His teachers, however, saw the potential and, recalling his years in Blount County, he credits many of William Blount’s teachers at the time with helping him realize that literature could be something not only studied, but adopted as a career path. Latin teacher Jean Padgett (now Jean Susie) and his English teachers – Carolyn Payne, Sophia Metz, the late Pat Lane and Bud Burtnett – helped feed his smoldering love of the written word into a roaring hell.
After graduating, he attended Goucher College, but the conventional wisdom that he couldn’t earn a living with a degree in English won out. So he first majored in psychology with a pre-medical concentration, intending to go to medical school. The books, however, beckoned, and one particular English literature teacher’s course became the class he arrived at early and the assignment he was most excited to do.
“Turns out I also ended up at a school with a great undergraduate writing program, and I was right at home there,” he said. “We were allowed to submit work as often as we could produce it, and I took it as a challenge to write a new short story every week for a while.”
Acclaimed novelist and Tennessee native Madison Smartt Bell was the director of Goucher’s creative writing program at the time, and he was suitably impressed with McManus’ work – so much so that he sent half a dozen stories to his own literary agent in New York. York.
“And so his literary agent called me one morning on my dorm phone and offered to represent me,” McManus said with a laugh. “I thought it was a joke at first. It’s almost unbelievable that it happened this way, but somehow it happened.
He went on to earn his master’s degree from Hollins University and an MFA in creative writing from the University of Texas-Austin, and today he is director of the MFA creative writing program at Old University. Dominion. And he’s still writing: He has three novels in the works right now, he added, including one called “Magnetic South.”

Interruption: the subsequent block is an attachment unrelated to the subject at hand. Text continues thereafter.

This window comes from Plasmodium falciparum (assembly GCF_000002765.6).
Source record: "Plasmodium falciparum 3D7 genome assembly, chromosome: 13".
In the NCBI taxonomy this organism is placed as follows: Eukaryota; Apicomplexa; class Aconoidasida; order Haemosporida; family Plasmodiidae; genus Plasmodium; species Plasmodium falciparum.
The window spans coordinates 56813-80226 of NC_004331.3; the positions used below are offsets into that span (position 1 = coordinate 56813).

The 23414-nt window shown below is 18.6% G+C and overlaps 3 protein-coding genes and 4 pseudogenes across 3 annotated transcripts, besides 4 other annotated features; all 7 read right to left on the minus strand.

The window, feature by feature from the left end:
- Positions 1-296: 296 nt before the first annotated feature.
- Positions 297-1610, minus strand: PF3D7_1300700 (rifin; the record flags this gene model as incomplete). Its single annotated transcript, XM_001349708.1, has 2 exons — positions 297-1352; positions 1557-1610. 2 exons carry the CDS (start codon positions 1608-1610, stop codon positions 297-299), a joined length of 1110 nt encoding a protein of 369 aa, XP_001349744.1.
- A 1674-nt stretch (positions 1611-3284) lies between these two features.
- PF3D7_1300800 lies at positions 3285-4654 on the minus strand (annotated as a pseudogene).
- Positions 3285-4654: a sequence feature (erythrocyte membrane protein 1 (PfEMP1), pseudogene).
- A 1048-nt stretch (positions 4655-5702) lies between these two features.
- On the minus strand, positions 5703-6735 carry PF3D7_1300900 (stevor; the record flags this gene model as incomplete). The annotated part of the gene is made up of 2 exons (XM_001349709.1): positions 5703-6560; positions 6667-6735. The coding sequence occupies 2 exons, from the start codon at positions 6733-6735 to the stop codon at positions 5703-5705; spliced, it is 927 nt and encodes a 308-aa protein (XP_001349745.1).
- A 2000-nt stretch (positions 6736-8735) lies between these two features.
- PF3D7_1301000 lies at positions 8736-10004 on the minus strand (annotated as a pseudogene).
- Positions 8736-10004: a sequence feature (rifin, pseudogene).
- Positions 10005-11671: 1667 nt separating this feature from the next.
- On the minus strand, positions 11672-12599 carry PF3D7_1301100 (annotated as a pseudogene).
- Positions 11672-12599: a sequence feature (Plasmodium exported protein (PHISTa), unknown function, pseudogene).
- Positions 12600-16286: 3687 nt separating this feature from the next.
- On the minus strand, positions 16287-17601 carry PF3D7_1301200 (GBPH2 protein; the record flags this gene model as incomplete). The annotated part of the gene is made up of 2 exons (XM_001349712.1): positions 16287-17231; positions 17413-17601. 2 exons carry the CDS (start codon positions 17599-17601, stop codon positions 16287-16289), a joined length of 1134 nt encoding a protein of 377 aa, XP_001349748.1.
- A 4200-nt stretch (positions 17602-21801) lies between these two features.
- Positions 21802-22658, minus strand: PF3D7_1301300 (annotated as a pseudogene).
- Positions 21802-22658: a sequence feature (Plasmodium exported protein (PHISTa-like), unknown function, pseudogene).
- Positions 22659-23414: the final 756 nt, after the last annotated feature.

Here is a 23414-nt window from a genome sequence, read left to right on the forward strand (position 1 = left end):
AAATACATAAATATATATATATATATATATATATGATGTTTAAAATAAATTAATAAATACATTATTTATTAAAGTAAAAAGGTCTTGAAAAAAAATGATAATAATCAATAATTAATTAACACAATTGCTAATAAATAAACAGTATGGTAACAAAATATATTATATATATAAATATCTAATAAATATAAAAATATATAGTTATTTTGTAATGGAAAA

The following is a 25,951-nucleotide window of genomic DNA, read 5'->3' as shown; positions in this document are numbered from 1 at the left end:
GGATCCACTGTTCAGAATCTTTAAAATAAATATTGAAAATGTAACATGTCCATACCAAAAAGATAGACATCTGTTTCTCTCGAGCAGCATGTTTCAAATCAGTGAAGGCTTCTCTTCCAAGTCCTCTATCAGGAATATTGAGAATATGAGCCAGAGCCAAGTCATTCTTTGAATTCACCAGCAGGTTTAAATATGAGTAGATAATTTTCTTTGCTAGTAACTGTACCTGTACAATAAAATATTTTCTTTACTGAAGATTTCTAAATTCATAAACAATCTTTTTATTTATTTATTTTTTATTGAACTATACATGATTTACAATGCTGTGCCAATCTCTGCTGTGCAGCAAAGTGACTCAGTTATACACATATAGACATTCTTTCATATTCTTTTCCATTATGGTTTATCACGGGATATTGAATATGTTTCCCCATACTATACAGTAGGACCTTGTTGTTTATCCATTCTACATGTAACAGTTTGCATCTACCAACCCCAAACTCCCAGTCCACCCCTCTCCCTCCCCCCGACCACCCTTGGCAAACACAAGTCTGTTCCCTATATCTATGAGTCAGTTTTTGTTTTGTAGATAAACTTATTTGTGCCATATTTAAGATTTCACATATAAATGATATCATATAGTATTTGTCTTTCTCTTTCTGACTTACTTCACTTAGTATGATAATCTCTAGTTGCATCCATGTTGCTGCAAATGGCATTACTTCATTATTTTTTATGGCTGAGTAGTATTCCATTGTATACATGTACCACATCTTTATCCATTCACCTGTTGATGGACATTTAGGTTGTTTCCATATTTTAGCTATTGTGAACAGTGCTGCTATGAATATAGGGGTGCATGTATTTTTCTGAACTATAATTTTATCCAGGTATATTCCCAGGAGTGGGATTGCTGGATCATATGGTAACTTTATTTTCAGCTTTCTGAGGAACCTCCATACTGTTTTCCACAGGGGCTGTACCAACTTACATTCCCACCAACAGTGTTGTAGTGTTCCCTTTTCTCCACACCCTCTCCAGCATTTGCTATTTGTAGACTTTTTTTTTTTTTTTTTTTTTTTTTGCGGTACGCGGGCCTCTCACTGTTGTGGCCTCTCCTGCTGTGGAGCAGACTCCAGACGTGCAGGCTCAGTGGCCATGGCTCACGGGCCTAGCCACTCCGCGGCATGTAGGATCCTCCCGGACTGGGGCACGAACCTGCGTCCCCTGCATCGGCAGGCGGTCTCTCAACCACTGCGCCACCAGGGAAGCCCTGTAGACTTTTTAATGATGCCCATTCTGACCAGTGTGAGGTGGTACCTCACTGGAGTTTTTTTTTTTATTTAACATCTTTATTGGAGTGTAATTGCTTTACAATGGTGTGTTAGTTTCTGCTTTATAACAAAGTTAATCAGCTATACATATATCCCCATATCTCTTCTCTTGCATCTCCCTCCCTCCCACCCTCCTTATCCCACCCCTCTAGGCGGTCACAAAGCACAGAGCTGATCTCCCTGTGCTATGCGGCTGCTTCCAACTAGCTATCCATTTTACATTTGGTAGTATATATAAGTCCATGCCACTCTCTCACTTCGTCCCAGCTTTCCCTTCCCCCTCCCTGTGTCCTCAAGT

“He’s a shrill young political blogger who thinks he’s an investigative journalist, but in reality he’s just blogging the news and overselling his own abilities in a way that earns him an assignment to cover the Uganda’s ‘Kill the Gays’ bill (a controversial piece of 2019 legislation in the African country),” McManus said. “He, my protagonist, arrives in Kampala and finds himself in over his head.
Among his other projects — two additional novels and a television pilot — two of them involve the land that looms large in his imagination, he said. The TV project involves a group of “radical libertarian bitcoin miners siphoning electricity from the TVA to fund their nefarious mining operations,” he added, and the other is a novel called “God Gave Us Animals “.
“It’s set in the Smokies, in an imaginary space between Blount and Monroe counties, and it’s about a boy who ends up meeting a character based on (convicted domestic terrorist) Eric Rudolph during the time when he was running from the federal government,” McManus says.
“Southern Appalachia, small towns, suburbs — I feel like I can speak those landscapes, those idioms, and those geographies fluently because of where I grew up,” he said. . “I’m very proud to come from such a place.”
Steve Wildsmith worked as a writer, editor and freelance journalist for the Daily Times for over two decades. In addition to covering entertainment and occasional news stories, he is also the social media specialist for Maryville College. Contact him at [email protected]